I’ve practically already made up my mind and purchasing MCV Vera Lite with a few (likely Fibaro) components to build my first home automation system - starting small, though.
What’s still unclear (and a key question) is regarding the lag: I’ve heard that such thing as execution lag exists. Now, how bad is it really - are we talking about 0.5 seconds, or 5 seconds?
My initial scenario is to build a LED based lighting controlled by MVC Vera Lite, Fibaro Motion Detector, and Fibaro RGBA Controller, where the idea is that they work also as night light for the kids when they to bathroom, that is, motion detector senses the movement, and Vera turns (immediately!) LEDs on at 5% strength. After a few moments without movement, they dimm away.
Now, what sort of lag can I realistically expect for this “motion detected” → “LEDs turn on” event, where Vera works as the middle-man? 0.5 seconds, or 5 seconds?
How would this be affected by the number of other nodes in the network?
I’m really just looking for rough estimates & experiences.
If there’s significant lag, or even noticeable lag, then there’s something not right with the network. If you genuinely have a small, closely spaced network, then all should be fine. If you have an extensive network, then this is also fine as long as it is sufficiently dense.
It is, of course, very hard to quantify these statements, but starting small and growing is a good idea. Fibaro, also, plays well with Vera and offers instantaneous reporting of device status, so this all adds to the perceived responsiveness.
I have a fairly large network, in fact, three separate ones. I sometimes have delays in the one I use for development where Vera is being restarted often. However, some devices I have set up with direct associations, switches to lights, etc. with no Vera middleman. These work very crisply indeed.
Your biggest lag is likely to be from the motion detector itself IMHO.
more like milliseconds for direct associations. For some of my secondary remotes, it’s perhaps 100 mS.
What could this "something not right" be? Any examples?
Transmission problems due to bad signal to noise ratios arising from interference or bad location of modules. A not sufficiently dense network. Hardware failures. Errors in routing information in the network. Configuration problems in controllers, ...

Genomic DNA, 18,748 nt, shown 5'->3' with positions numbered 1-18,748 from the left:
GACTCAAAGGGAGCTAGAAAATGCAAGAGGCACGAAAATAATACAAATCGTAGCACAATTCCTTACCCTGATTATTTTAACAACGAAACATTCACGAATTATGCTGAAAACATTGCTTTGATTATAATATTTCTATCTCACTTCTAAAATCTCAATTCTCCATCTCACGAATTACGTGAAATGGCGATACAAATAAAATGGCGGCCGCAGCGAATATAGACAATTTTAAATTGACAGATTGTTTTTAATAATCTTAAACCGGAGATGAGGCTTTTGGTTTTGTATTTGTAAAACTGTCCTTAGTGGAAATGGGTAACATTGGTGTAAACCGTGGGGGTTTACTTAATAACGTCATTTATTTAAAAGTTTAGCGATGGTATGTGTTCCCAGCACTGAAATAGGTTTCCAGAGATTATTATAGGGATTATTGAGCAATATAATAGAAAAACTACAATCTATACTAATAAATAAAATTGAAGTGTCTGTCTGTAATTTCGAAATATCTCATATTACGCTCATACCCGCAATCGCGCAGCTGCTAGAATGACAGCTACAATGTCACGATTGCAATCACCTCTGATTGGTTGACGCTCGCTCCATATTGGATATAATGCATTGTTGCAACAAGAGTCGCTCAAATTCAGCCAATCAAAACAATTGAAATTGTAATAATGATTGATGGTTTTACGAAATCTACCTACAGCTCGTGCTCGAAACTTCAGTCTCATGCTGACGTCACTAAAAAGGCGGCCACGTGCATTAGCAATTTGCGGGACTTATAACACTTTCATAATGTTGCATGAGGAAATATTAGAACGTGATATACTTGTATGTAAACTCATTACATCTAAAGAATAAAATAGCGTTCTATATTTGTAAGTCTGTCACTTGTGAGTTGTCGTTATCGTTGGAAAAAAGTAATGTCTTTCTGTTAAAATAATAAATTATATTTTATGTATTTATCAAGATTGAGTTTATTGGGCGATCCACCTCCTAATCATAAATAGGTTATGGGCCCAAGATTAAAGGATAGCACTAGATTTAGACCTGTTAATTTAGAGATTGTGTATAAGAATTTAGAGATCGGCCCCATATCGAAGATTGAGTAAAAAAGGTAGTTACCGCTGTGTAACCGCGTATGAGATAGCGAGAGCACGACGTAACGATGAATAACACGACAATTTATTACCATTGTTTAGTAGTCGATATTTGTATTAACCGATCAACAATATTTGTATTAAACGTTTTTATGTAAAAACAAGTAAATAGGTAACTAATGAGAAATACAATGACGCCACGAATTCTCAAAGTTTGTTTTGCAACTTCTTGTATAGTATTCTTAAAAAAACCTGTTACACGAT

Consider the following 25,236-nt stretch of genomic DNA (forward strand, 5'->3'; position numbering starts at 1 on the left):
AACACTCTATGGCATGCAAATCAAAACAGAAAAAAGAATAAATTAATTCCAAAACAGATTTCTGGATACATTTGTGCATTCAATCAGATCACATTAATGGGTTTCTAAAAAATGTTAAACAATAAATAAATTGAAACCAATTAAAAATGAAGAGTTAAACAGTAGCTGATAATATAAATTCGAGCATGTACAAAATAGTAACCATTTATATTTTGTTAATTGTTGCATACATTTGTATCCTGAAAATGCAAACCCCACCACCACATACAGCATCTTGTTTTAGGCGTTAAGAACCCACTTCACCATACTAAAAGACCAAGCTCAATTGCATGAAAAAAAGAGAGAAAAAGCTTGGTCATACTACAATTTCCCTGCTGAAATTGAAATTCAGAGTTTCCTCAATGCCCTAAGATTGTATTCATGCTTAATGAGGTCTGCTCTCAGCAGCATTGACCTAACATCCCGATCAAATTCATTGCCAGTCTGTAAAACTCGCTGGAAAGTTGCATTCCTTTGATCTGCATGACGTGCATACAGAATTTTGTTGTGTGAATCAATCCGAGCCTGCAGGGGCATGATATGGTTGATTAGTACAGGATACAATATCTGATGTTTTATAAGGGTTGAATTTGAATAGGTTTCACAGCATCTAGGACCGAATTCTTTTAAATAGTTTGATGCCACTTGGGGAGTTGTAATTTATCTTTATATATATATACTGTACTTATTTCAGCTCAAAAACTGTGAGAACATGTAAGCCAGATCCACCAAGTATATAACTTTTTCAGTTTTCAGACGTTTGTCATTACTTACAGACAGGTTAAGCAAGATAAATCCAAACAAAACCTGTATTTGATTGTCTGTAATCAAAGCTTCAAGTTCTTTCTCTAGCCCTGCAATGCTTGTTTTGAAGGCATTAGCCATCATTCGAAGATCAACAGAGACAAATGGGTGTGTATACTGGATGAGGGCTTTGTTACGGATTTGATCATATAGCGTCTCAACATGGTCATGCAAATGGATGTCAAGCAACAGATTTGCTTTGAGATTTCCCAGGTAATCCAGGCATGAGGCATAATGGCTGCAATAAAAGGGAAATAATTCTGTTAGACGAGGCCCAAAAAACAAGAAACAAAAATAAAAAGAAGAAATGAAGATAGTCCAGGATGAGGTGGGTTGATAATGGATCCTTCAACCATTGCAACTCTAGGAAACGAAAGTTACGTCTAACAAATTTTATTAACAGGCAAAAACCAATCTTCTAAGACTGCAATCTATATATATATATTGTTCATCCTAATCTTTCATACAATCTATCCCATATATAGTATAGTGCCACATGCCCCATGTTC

Sounds like a long list - I’m sure there’s more - but these are simply things which can happen, not necessarily things that do happen very often. Mostly, people who play with HA systems are their own worst enemies.
Ok, based on this I understand that even with MVC as the middle-man the reaction chain “motion detected” → "MVC Vera " → “LEDs illuminate” would happen immediate without any noticeable delay or lag. Which is good.
[quote=“AgileHumor, post:7, topic:181421”]I have 15 Z-Wave nodes on a primary Vera. Then I have 80 Z-Wave devices (mostly light, wall, and security sensors) on a “bridged” Vera.
Z-Wave - I have a normal lag of 1-3 seconds with 1.5 being the norm.
Z-Wave Motion Sensor (Primary) → PLEG (Primary Unit) → Turn on Z-Wave Lights (Bridged Vera)
Non-Z-Wave (Philips Hue Lights) - In same scene as Z-Wave
Z-Wave Motion Sensor (Primary) → PLEG (Primary Unit) → Philips Hue Plugin 0.5-1.5 seconds with 1 being the norm.
I don’t know if the extra second delay is the bridged Vera or Z-Wave[/quote]
Very interesting, thanks for the insights! Anyone else, anything?
I’d be eager to understand this whole lag thingy in a bit deeper manner. Like - in a case described by AgileHumor above - to be able to really break the total lag down per component & communication; and then naturally see if there are ways to somehow optimize these.
I used to bridge all three of my Veras and this introduced all sorts of delays and problems, so I don’t do that now. A decent control app (HomeWave) controls multiple unbridged Veras, and data logging (EventWatcher / DataYours) also works on unbridged machines, so no need to do it.